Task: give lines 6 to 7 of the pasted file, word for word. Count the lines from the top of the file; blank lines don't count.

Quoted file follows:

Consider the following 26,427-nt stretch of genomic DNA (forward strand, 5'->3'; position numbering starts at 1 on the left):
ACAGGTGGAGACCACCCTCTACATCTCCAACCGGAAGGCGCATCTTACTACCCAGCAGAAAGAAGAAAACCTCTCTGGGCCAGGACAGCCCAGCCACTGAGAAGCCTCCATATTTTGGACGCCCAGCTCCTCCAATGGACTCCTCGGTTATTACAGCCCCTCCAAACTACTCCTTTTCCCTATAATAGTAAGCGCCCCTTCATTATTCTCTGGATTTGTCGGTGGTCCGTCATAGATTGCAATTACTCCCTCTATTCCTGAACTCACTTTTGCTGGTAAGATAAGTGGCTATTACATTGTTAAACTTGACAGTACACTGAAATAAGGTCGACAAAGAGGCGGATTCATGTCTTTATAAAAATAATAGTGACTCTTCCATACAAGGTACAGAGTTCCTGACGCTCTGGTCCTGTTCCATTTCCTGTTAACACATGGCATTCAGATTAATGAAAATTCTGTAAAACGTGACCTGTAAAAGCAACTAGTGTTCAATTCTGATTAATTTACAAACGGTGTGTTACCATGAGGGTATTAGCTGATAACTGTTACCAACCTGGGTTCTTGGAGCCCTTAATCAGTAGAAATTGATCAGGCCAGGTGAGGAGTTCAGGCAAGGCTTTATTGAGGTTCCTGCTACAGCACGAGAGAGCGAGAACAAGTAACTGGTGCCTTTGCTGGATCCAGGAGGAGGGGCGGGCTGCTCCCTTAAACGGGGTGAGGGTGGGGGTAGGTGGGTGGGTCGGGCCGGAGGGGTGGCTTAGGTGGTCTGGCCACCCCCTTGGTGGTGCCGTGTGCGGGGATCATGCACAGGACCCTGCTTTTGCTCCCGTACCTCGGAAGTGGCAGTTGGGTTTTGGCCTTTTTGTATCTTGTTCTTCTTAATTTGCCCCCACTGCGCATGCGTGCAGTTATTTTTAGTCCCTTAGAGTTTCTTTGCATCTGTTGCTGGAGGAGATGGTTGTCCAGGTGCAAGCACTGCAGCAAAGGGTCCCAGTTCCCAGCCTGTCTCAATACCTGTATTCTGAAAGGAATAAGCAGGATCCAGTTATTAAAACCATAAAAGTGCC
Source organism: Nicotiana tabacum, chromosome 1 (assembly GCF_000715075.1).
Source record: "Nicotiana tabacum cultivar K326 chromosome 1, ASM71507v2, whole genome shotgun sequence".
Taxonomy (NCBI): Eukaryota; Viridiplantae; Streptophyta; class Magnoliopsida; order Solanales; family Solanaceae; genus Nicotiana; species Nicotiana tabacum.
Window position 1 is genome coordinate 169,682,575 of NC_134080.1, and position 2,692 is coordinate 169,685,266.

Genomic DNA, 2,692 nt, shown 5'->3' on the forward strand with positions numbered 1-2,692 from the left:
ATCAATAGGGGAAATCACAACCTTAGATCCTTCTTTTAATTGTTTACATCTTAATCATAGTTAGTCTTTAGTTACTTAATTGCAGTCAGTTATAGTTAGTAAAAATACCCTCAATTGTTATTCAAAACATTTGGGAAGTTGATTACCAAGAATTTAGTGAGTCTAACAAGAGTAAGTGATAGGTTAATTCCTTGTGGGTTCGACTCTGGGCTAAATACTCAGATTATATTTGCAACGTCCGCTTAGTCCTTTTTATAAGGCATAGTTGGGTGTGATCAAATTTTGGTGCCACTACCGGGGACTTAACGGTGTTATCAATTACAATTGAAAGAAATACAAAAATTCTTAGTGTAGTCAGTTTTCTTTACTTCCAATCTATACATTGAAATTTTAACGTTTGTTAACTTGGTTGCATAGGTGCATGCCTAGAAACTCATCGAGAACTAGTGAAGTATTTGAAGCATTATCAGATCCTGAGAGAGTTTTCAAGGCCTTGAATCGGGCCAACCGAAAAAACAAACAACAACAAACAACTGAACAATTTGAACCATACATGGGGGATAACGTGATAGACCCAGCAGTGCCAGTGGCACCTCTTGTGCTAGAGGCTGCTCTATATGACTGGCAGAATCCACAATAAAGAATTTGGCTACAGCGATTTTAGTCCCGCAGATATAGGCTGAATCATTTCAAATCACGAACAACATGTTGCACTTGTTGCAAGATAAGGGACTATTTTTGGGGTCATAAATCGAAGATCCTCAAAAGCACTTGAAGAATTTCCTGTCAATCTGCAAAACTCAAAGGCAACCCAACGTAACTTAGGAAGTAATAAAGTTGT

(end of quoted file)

Window position 1 is genome coordinate 169,682,575 of NC_134080.1, and position 2,692 is coordinate 169,685,266.

Genomic DNA, 2,692 nt, shown 5'->3' on the forward strand with positions numbered 1-2,692 from the left: